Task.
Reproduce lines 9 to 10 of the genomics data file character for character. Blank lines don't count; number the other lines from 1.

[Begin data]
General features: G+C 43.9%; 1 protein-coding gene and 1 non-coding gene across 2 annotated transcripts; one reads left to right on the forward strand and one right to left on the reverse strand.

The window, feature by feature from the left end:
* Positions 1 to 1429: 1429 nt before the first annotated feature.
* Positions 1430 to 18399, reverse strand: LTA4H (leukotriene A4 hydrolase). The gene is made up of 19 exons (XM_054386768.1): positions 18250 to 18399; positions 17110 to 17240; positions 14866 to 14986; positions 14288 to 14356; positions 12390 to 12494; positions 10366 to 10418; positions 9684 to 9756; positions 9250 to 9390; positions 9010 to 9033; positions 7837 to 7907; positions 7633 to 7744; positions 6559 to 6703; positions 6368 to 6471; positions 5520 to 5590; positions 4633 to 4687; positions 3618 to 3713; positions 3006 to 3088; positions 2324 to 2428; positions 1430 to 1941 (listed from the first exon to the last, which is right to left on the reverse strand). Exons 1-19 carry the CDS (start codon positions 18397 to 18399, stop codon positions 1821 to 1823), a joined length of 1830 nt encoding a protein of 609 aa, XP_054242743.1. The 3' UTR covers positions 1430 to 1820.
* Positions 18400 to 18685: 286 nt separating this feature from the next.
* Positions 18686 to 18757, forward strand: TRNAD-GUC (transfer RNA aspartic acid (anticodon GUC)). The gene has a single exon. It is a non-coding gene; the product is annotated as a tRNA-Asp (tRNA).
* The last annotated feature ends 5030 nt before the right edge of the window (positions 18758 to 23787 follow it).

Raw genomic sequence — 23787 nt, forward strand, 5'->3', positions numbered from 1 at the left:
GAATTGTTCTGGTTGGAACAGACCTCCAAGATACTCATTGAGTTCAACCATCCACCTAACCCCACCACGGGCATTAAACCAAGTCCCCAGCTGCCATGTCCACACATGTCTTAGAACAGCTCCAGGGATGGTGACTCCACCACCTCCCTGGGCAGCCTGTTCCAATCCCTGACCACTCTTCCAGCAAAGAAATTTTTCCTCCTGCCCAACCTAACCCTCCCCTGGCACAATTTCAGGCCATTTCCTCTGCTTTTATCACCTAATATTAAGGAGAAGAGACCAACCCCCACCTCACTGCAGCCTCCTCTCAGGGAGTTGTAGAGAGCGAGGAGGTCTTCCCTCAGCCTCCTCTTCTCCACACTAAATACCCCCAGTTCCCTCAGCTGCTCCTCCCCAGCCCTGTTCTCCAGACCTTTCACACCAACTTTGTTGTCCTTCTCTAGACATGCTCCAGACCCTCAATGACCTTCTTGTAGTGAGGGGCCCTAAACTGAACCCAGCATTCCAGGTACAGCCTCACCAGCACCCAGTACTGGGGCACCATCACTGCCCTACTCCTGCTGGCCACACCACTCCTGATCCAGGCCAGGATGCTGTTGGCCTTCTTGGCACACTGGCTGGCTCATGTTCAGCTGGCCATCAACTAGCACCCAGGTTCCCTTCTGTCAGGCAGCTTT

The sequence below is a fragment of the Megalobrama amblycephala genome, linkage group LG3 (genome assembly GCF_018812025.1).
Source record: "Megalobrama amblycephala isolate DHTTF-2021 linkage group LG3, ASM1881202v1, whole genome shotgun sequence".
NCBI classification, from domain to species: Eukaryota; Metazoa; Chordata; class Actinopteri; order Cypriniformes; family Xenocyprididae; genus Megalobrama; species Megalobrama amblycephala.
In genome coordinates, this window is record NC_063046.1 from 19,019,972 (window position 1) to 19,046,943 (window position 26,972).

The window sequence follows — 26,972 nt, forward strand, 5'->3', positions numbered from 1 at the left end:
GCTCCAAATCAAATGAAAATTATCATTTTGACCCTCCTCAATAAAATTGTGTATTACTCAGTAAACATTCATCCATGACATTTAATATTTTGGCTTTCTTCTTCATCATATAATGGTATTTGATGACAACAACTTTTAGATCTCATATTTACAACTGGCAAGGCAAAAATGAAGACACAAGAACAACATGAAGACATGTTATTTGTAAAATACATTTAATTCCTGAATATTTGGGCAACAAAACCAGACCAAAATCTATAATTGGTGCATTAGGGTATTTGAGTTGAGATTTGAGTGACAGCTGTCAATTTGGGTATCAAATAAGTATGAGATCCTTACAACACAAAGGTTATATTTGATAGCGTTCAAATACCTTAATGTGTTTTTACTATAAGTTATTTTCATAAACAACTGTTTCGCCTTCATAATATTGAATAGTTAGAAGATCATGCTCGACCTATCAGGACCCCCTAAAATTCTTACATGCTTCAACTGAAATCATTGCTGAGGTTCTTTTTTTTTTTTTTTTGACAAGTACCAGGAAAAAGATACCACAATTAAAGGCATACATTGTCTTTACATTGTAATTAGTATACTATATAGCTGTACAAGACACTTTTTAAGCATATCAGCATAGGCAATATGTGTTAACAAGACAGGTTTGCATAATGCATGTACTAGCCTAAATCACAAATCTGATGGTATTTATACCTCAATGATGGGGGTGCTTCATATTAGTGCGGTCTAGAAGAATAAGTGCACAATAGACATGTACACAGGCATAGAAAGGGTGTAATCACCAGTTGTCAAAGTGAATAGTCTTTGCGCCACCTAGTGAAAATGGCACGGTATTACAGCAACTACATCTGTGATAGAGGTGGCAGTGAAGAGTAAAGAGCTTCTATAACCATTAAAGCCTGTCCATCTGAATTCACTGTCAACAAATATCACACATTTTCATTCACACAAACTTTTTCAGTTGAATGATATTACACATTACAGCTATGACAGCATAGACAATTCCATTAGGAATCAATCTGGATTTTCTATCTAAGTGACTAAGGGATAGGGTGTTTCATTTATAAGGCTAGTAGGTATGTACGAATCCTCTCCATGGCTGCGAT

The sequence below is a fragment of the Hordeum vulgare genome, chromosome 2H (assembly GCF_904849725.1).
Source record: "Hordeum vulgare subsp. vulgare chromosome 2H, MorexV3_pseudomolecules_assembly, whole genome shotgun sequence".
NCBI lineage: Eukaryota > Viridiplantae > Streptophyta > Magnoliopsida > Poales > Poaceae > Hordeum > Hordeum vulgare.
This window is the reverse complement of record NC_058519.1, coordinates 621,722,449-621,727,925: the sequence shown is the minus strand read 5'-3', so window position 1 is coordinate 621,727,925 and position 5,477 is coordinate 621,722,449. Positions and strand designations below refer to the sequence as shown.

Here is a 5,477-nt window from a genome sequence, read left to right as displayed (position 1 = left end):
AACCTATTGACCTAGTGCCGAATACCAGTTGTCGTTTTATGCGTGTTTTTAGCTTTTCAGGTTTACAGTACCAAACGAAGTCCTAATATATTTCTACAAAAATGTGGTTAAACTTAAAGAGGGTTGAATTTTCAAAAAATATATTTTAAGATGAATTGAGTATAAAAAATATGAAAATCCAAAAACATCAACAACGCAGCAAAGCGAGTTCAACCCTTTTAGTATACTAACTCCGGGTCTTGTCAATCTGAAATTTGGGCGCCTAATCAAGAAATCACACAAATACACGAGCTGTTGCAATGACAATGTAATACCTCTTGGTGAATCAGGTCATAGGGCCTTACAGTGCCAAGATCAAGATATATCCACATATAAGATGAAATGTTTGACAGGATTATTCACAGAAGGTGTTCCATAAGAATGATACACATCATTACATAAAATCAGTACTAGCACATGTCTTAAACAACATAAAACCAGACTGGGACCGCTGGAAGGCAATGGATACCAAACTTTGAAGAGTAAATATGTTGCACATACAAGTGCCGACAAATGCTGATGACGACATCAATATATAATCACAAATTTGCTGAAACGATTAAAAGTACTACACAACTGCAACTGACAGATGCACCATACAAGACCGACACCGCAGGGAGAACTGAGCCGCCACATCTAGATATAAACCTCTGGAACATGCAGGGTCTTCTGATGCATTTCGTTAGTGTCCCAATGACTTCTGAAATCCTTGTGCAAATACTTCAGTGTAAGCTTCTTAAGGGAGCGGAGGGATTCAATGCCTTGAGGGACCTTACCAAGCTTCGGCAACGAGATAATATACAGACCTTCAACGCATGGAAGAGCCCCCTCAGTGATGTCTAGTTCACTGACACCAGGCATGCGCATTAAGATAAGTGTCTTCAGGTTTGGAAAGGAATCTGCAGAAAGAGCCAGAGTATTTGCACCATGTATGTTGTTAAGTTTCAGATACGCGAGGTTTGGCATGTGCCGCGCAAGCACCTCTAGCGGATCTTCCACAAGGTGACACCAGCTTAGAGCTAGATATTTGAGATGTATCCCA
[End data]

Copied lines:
GAATTGTTCTGGTTGGAACAGACCTCCAAGATACTCATTGAGTTCAACCATCCACCTAACCCCACCACGGGCATTAAACCAAGTCCCCAGCTGCCATGTCCACACATGTCTTAGAACAGCTCCAGGGATGGTGACTCCACCACCTCCCTGGGCAGCCTGTTCCAATCCCTGACCACTCTTCCAGCAAAGAAATTTTTCCTCCTGCCCAACCTAACCCTCCCCTGGCACAATTTCAGGCCATTTCCTCTGCTTTTATCACCTAATATTAAGGAGAAGAGACCAACCCCCACCTCACTGCAGCCTCCTCTCAGGGAGTTGTAGAGAGCGAGGAGGTCTTCCCTCAGCCTCCTCTTCTCCACACTAAATACCCCCAGTTCCCTCAGCTGCTCCTCCCCAGCCCTGTTCTCCAGACCTTTCACACCAACTTTGTTGTCCTTCTCTAGACATGCTCCAGACCCTCAATGACCTTCTTGTAGTGAGGGGCCCTAAACTGAACCCAGCATTCCAGGTACAGCCTCACCAGCACCCAGTACTGGGGCACCATCACTGCCCTACTCCTGCTGGCCACACCACTCCTGATCCAGGCCAGGATGCTGTTGGCCTTCTTGGCACACTGGCTGGCTCATGTTCAGCTGGCCATCAACTAGCACCCAGGTTCCCTTCTGTCAGGCAGCTTT

The sequence below is a fragment of the Megalobrama amblycephala genome, linkage group LG3 (genome assembly GCF_018812025.1).